Open Government

WPC's Center for Government Reform's mission is to partner with stakeholders and citizens to work toward a government focused on its core functions while improving its transparency, accountability, performance, and effectiveness for taxpayers.

What's New

House approves tax plan

April 10, 2010 in In the News
Spokesman Review (Spokane)
Spokesman Review (Spokane)
Saturday, April 10, 2010

Property tax increase proposed for community colleges

April 8, 2010 in Blog

What will they think of next?

Today Representative Hasegawa introduced HB 3220: Providing a permanent and stable source of funding for the state community colleges.

According to the bill: 

"Section 3. A community college district under chapter 28B.50 RCW may impose a regular property tax levy in an amount not to exceed twenty-five cents per thousand dollars of assessed value. A community college district must use any taxes collected under this section for the purposes of chapter 28B.50 RCW. Taxes collected under this section may not be used to supplant existing state funds currently allocated to a community college district. For the purposes of this section, "existing state funds" means the amount of funds allocated by the state to the community college district for the fiscal year prior to the fiscal year in which th!
e property tax levy authorized under this section is first imposed."

Meanwhile, a mini-mystery is brewing over the apparent tax deal reached by House and Senate Democrats. Earlier this morning the House Democrats posted on their blog the details of the agreement.

That post has since been removed.

Austin Jenkins has the details:

"I'm amused this morning that the
House Democratic caucus is obfuscating. The  tax plan is out - published here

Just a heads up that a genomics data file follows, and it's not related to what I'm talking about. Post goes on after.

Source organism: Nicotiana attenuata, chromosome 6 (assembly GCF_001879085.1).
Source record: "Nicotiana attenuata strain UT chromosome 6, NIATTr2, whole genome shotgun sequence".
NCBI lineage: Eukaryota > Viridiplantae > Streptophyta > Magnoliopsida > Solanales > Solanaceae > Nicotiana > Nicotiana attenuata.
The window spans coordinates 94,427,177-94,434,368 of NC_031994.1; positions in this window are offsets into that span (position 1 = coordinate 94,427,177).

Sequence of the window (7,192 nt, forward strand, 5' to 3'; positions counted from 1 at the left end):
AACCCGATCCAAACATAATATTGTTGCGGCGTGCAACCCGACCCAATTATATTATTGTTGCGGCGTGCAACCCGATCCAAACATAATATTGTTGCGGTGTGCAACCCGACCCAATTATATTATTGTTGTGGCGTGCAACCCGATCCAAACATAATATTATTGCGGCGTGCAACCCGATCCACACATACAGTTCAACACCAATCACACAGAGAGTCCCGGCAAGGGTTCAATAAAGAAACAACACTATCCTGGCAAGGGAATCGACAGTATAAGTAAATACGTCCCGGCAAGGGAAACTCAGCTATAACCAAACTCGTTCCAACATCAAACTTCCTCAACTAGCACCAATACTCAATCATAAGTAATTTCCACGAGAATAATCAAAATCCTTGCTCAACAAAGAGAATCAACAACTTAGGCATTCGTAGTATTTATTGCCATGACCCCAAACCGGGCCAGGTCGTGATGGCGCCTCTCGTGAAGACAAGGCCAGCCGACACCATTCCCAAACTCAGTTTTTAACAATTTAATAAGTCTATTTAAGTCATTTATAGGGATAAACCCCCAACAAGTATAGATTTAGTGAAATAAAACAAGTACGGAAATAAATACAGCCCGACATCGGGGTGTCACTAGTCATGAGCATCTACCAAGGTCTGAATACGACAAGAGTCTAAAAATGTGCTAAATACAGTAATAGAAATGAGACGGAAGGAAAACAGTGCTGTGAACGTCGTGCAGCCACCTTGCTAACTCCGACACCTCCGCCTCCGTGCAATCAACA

and here
- and it was even released by
House Democrats via Twitter, but quickly quashed. Melinda McCrady with
House Democrats says the Tweet was a mistake and the tax package isn't finished
yet, thus she has denied my request for a copy. Perhaps the powers that be are
still tweaking some of the finer points of the tax package, but the gist
of the plan is hardly a secret anymore. You gotta love the games politicians
and their staff play."

Stay tuned.

State Supreme Court: "Must" means may

April 8, 2010 in In the News
Seattle PostGlobe
Seattle PostGlobe
Thursday, April 8, 2010

Tax package includes soda, beer taxes

April 8, 2010 in In the News
The Columbian (Vancouver)
The Columbian (Vancouver)
Thursday, April 8, 2010

The Washington State tax package, $800 million plus…yeah! (radio)

April 8, 2010 in In the News
David Boze Show (KTTH 770 AM)
David Boze Show (KTTH 770 AM)
Thursday, April 8, 2010

State Supreme Court: "Must" means may

April 8, 2010 in Blog

This morning the state Supreme Court issued its ruling in the case of SEIU vs. Gregoire. At issue was the Governor's failure to included specific funding in her budget proposal as required by law. In a 5-4 ruling the court essentially said the Governor has total discretion to do what she wants and the word "must" means may.

In a strongly worded dissent, Chief Justice Barbara A. Madsen wrote:

The word “must” in RCW 74.39A.300(1) is mandatory and requires the governor to include requests in the budget document submitted to the legislature for funds to implement compensation and fringe benefit provisions in CBAs entered into pursuant to RCW 74.39A.270 when the prerequisites of RCW 74.39A.300(2)(a) and .300(2)(b) are satisfied. Subsection (b) is satisfied if the request!
reflects the binding decision of an arbitration panel reached under RCW 74.39A.270 (which directs that the mediation and interest arbitration provisions in RCW 41.56.430 through .470 and RCW 41.56.480 apply; RCW 41.56.480 contains the description of “binding decision” for purposes of RCW 74.39A.300(2)(b)).